Official Statement

George Mason University has just released an official statement about the Thomson Reuters lawsuit over the Center for History and New Media‘s Zotero, an open source competitor to TR’s EndNote:

The Thomson Reuters Corporation has sued the Commonwealth of Virginia over Zotero, a project based at George Mason University’s Center for History and New Media (CHNM). A free and open-source software initiative, Zotero aims to create the world’s best research tool and has already been adopted by hundreds of thousands of users at countless colleges and research universities. CHNM announces that it has re-released the full functionality of Zotero 1.5 Sync Preview to its users and the open source community. As part of its formal response to this legal action, Mason will also not renew its site license for EndNote.

As academics themselves, the creators of the Zotero project strive to serve the scholarly community and to respond to its needs in an age of digital research. In line with that simple goal, they maintain that anything created by users of Zotero belongs to those users, and that it should be as easy as possible for Zotero users to move to and from the software as they wish, without friction. CHNM concurs with the journal Nature, which recently editorialized about this matter: “The virtues of interoperability and easy data-sharing among researchers are worth restating.”

CHNM remains committed to the openness it has promoted since its founding at Mason in 1994 and to the freedoms of users of its websites and software. Its ambitious development cycle and plans for Zotero’s future remain unchanged. CHNM will continue to develop and implement new research technologies in the pursuit of better ways to create and share scholarship. CHNM greatly appreciates the many supportive comments it has received from scholars, librarians, and administrators around the globe.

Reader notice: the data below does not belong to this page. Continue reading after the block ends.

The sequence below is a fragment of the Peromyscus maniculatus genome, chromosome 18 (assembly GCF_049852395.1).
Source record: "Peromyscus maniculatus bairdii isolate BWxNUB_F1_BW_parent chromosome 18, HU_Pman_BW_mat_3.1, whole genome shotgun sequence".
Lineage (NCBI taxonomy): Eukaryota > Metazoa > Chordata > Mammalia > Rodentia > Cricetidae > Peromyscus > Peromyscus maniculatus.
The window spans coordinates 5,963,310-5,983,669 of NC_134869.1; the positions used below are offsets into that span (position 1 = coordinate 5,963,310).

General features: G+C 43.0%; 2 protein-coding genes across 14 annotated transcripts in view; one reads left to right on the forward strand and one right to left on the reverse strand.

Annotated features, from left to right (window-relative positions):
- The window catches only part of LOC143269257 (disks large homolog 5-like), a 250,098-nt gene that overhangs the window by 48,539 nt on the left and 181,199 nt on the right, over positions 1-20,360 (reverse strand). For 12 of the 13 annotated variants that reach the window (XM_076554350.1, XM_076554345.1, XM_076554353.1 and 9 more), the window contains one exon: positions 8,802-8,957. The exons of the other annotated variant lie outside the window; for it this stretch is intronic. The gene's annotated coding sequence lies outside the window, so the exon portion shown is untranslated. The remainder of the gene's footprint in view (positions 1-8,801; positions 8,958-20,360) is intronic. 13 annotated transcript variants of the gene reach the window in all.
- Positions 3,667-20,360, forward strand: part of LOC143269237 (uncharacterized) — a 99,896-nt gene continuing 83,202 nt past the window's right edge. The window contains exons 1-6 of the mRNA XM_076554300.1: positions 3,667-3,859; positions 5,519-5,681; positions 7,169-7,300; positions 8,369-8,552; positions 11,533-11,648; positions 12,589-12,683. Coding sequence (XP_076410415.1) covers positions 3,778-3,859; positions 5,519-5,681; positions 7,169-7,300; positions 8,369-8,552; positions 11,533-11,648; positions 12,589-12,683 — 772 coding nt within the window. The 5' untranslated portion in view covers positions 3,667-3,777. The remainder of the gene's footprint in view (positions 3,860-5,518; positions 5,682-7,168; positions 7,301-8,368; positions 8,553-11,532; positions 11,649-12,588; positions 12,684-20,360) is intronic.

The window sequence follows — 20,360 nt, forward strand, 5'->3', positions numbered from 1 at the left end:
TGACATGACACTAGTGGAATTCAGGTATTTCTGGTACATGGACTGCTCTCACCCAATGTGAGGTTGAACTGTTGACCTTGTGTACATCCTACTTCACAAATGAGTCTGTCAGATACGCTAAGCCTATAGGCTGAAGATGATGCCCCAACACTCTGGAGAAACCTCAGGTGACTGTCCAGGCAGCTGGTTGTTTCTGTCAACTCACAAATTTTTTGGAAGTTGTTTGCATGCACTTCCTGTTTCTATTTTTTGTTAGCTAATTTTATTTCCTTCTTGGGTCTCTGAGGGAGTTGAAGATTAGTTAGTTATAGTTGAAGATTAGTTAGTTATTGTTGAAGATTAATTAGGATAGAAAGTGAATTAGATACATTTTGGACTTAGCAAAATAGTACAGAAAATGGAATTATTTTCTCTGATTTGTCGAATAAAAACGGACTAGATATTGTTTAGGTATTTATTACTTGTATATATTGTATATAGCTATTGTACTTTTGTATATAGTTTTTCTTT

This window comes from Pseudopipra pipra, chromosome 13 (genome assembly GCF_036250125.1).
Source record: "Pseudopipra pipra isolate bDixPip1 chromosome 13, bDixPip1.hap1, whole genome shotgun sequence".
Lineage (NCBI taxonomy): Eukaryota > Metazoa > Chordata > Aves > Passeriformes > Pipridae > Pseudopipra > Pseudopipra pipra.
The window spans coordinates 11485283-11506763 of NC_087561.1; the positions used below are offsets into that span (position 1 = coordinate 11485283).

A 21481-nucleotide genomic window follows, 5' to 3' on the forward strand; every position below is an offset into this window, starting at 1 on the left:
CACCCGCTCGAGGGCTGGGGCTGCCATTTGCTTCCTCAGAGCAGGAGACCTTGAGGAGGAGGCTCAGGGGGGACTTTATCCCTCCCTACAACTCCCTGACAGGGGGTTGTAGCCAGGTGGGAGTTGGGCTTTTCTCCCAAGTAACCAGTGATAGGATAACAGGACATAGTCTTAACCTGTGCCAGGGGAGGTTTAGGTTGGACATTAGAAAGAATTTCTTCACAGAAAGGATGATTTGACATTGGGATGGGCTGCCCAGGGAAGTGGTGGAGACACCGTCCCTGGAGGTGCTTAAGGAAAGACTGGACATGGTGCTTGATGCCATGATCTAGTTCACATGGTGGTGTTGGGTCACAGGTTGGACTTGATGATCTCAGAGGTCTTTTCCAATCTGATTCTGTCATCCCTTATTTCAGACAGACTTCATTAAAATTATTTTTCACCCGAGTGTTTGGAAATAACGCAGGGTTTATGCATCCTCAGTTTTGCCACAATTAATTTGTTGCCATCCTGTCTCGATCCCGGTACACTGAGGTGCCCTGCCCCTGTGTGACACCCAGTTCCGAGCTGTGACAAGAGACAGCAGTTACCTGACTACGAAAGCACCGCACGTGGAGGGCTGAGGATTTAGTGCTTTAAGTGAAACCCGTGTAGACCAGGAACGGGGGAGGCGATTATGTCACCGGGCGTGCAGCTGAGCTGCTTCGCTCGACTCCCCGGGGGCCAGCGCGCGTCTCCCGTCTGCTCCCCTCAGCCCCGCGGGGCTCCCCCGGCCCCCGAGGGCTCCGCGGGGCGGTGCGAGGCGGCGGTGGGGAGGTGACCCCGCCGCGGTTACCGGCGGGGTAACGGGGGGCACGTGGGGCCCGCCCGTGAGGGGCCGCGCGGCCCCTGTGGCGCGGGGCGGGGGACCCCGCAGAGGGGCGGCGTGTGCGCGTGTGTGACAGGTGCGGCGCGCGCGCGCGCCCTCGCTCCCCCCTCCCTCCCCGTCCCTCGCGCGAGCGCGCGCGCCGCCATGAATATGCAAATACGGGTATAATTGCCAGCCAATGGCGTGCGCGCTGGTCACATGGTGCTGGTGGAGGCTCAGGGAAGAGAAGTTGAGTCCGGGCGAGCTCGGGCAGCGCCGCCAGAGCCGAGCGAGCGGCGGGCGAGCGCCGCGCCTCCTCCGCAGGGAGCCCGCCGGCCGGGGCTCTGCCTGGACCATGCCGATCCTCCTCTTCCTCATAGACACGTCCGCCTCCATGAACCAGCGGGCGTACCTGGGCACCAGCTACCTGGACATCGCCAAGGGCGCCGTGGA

13 replies on “Official Statement”

I recently re-listened to the Digital Campus episode, “Running from the Law.” Tom, Mills, and yourself mentioned that eventually an open source or obviously fair use case would show that the common good does exist, and it should be off limits to greedy litigation.

I hope Zotero can provide some logic to the absurd legal landscape surrounding these new technologies, by rocking TR in court. It’s great to see George Mason standing behind CHNM.

Where I work, we provide Refworks to our students and faculty; some of them prefer to use Endnote, however. I’m thinking that this action by Thomason Reuters makes me re-think our next steps in providing bibliographic software. We haven’t been looking that hard at Zotero, but now we will be.

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